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A Shuddering Dawn
Religious Studies and the Nuclear Age
A Shuddering Dawn
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Ira Chernus - Editor
Edward Tabor Linenthal - Editor
N/A
Hardcover - 210 pages
Release Date: August 1989
ISBN10: 0-7914-0084-0
ISBN13: 978-0-7914-0084-5

Out of Print
N/A
Paperback - 210 pages
Release Date: August 1989
ISBN10: 0-7914-0085-9
ISBN13: 978-0-7914-0085-2

Out of Print
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Summary

Exploring the symbolic meanings of the Bomb, this book excavates the "depth dimension" of the nuclear age. Rather than adding to the many ethical commentaries asking whether or not there should be nuclear weapons, the authors ask why there are nuclear weapons and a continuing arms race. They also address the kinds of symbolic changes that must occur in order to reverse the build-up of nuclear weapons.

The authors approach these questions from the perspective of academic research, not from particular faith commitments, asking the reader to envision different human responses to this technology, human stances that can be illuminated by the creative insight of religious studies.

"Not much like this is available--work that examines the symbolic function of nuclearism. It stimulates fresh thinking in very important areas. I found myself, even while disagreeing with some viewpoints, thinking more deeply about many issues. Authors should be thanked when they achieve this." -- Bernare Adeney, New College, Berkeley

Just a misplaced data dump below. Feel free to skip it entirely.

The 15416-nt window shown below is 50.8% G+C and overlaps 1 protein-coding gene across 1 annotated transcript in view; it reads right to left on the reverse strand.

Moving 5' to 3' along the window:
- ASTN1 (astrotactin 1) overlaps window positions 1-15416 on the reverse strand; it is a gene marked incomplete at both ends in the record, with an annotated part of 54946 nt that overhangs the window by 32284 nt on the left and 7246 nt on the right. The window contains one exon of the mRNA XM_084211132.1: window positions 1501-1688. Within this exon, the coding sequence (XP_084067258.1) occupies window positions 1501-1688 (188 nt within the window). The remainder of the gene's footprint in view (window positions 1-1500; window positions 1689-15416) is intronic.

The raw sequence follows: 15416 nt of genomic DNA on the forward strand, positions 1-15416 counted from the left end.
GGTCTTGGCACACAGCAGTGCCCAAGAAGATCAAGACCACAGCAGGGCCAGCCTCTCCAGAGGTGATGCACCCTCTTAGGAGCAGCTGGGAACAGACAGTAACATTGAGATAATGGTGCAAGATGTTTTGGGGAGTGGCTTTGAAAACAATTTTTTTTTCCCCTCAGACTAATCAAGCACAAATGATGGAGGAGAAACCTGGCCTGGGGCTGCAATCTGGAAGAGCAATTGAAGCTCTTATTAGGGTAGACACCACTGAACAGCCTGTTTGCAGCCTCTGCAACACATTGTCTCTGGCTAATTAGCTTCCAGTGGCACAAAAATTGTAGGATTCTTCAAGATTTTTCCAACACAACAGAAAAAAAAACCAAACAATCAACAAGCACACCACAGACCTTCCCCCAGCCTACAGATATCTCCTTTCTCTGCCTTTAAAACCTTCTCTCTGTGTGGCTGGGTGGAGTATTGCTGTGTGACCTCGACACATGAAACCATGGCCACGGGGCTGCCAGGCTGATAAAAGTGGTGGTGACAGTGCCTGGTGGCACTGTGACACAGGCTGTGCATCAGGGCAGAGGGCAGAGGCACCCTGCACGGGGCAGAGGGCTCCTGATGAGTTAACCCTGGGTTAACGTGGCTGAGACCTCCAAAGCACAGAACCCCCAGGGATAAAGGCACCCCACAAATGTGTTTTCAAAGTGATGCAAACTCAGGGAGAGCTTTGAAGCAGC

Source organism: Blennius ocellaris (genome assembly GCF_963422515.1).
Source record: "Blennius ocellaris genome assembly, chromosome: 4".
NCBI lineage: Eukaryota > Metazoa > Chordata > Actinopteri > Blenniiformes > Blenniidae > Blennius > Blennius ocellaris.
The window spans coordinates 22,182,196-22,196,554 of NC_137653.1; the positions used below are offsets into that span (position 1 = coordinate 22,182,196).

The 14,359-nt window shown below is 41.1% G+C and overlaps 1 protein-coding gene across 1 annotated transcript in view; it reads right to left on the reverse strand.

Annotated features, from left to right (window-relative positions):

Ira Chernus is Associate Professor of Religious Studies at the University of Colorado, Boulder. Edward Tabor Linenthal is Professor of Religion and American Culture at the University of Wisconsin, Oshkosh.


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Table of Contents

Foreword Ninian Smart

Acknowledgments

Introduction

Ira Chernus and Edward Tabor Linenthal
Part I. History of Religions


Nuclear Images in the Popular Press: The Age of Apocalypse
Ira Chernus
War and Sacrifice in the Nuclear Age: The Committee on the Present Danger and the Renewal of Martial Enthusiasm
Edward Tabor Linenthal


Nuclear Images in the Popular Press: From Apocalypse to Static Balance
Ira Chernus


Part II. Sociology of Religion

"I Am Death ... Who Shatters Worlds": The Emerging Nuclear Death Cult
James A. Aho


Performing the Nuclear Ceremony: The Arms Race as a

Ritual Robert D. Benford and Lester R. Kurtz


Part III. Psychology of Religion

Growing Up in the Nuclear Age: Psychological Challenges and Spiritual Possibilities
John McDargh
The Nuclear Horror and the Hounding of Nature: Listening to Images
Daniel C. Noel


Part IV. Reflective Religious Thought

Approaching Nuclearism as a Heresy
G. Clarke Chapman


God and Her Survival in a Nuclear Age
Susan B. Thistlethwaite


Doing the Truth: Peacemaking as Hopeful Activity
Walter J. Noyalis


Part V. Conclusion

The Religious Dimensions of the Nuclear Age
Ira Chernus and Edward Tabor Linenthal


Notes

Contributors


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